Researchers are studying how a combination of genetic ‘hits’ may contribute to autism’s diversity.
Certain repeated stretches of DNA that are linked to the expansion of the primate brain may also enhance autism traits.
Finding a mutation linked to autism traits can have life-changing consequences for autistic individuals and their families.
Autism may be just as common among children missing a segment of chromosome 16 as it is in those with an extra copy.
An analysis of spontaneous mutations in nearly 11,000 individuals with developmental delay or autism implicates 49 new genes.
A cellular pathway that helps neurons grow and move during fetal development may drive the changes in head size in some autistic people.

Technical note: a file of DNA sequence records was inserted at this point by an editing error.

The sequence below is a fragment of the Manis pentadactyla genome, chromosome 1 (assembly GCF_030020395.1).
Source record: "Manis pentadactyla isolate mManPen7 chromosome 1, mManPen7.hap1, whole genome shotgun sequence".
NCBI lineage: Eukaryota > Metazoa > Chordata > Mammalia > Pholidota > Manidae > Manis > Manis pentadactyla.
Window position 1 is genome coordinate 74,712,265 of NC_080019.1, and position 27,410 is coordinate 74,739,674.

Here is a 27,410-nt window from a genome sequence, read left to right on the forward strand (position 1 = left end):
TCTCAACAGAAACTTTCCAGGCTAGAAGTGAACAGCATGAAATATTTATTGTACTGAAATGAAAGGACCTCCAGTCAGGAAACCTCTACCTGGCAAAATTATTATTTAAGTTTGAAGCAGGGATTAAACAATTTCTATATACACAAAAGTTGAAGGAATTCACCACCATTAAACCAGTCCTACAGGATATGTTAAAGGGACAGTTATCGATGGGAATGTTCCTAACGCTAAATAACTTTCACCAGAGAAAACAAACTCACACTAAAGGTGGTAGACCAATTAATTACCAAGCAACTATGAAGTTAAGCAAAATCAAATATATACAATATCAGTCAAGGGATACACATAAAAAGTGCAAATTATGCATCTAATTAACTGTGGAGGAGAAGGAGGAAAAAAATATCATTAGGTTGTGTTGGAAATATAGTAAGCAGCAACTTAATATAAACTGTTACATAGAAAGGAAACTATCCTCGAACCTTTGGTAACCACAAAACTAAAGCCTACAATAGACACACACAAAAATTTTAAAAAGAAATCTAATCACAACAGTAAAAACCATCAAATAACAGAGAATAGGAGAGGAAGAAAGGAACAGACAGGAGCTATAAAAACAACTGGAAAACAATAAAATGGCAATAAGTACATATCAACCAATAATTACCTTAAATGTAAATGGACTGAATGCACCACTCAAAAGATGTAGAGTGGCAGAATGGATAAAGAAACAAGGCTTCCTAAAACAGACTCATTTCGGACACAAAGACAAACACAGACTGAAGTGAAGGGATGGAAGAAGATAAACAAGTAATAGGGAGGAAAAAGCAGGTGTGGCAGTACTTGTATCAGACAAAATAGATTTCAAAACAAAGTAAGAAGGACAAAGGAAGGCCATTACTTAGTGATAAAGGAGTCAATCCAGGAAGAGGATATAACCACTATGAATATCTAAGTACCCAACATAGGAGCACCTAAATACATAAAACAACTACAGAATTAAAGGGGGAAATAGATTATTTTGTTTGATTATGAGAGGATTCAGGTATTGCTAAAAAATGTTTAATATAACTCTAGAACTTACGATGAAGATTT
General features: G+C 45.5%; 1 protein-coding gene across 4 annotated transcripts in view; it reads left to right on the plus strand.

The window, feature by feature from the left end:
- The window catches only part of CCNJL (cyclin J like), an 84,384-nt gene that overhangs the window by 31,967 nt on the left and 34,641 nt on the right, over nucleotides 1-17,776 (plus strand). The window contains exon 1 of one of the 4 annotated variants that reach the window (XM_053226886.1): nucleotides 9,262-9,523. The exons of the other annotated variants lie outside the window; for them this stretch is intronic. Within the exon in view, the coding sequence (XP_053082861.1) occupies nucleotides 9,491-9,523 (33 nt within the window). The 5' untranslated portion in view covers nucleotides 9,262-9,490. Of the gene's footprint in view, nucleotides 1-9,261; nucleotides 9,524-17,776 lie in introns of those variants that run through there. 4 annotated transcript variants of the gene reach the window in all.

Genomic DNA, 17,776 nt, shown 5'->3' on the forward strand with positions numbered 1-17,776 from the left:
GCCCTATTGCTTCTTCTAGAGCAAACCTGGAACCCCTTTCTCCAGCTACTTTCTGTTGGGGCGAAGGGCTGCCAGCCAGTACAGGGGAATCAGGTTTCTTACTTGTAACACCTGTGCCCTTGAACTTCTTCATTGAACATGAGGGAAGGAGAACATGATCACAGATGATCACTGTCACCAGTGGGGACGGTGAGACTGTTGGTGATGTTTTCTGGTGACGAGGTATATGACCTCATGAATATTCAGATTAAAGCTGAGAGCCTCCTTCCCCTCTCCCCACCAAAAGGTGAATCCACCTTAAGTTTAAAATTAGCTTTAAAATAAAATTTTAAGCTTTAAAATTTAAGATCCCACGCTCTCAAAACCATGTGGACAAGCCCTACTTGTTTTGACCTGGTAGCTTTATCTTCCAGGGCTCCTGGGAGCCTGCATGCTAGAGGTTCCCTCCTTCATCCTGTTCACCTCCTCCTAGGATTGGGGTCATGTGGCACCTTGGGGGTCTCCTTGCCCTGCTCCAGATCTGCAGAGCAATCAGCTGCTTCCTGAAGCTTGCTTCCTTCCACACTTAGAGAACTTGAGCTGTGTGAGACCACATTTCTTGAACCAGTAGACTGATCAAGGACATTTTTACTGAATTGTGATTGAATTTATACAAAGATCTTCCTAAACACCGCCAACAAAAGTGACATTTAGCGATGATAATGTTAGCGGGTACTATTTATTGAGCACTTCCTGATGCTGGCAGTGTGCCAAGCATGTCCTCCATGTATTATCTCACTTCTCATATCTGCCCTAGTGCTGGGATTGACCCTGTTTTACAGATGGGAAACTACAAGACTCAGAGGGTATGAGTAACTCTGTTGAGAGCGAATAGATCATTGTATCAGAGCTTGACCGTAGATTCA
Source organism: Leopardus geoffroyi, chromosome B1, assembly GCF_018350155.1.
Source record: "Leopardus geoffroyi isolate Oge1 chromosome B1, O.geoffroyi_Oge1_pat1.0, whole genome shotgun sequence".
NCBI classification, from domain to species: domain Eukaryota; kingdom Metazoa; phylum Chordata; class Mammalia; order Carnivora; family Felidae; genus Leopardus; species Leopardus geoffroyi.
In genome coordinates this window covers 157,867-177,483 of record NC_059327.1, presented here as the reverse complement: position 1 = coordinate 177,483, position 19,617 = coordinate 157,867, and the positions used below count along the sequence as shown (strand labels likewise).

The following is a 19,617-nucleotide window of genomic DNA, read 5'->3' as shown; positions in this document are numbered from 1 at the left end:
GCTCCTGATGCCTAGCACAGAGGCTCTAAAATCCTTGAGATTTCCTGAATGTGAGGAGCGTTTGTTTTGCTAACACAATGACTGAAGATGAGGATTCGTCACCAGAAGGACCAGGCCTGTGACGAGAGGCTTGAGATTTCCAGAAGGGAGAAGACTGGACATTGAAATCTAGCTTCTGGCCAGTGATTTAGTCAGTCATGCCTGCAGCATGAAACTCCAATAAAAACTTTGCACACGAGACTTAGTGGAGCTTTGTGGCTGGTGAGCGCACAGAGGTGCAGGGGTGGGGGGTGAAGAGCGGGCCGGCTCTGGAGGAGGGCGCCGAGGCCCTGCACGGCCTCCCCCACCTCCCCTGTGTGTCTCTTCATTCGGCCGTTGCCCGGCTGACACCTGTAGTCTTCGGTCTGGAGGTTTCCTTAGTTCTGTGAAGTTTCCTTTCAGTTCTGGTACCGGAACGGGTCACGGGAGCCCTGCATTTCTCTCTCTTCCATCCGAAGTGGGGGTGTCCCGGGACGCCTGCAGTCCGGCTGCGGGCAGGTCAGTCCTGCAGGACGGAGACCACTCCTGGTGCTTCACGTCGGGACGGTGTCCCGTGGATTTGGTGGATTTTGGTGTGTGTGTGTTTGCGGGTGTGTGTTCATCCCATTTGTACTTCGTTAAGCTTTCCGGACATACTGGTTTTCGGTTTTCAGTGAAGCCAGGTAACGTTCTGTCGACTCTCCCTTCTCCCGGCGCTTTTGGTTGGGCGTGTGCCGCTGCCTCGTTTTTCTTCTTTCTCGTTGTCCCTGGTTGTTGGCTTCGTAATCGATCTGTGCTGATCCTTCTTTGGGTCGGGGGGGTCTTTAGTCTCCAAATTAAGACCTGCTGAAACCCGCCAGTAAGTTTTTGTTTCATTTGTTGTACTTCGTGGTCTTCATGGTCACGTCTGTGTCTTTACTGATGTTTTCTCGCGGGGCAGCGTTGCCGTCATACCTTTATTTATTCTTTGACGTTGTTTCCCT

Clusters of brain cells — so-called ‘mini-brains’ grown in the lab — may help researchers understand how large stretches of duplicated or deleted DNA affect the brain.
Genes linked to autism in sequencing studies tend be located in long stretches of DNA that are duplicated or missing in some people with developmental conditions.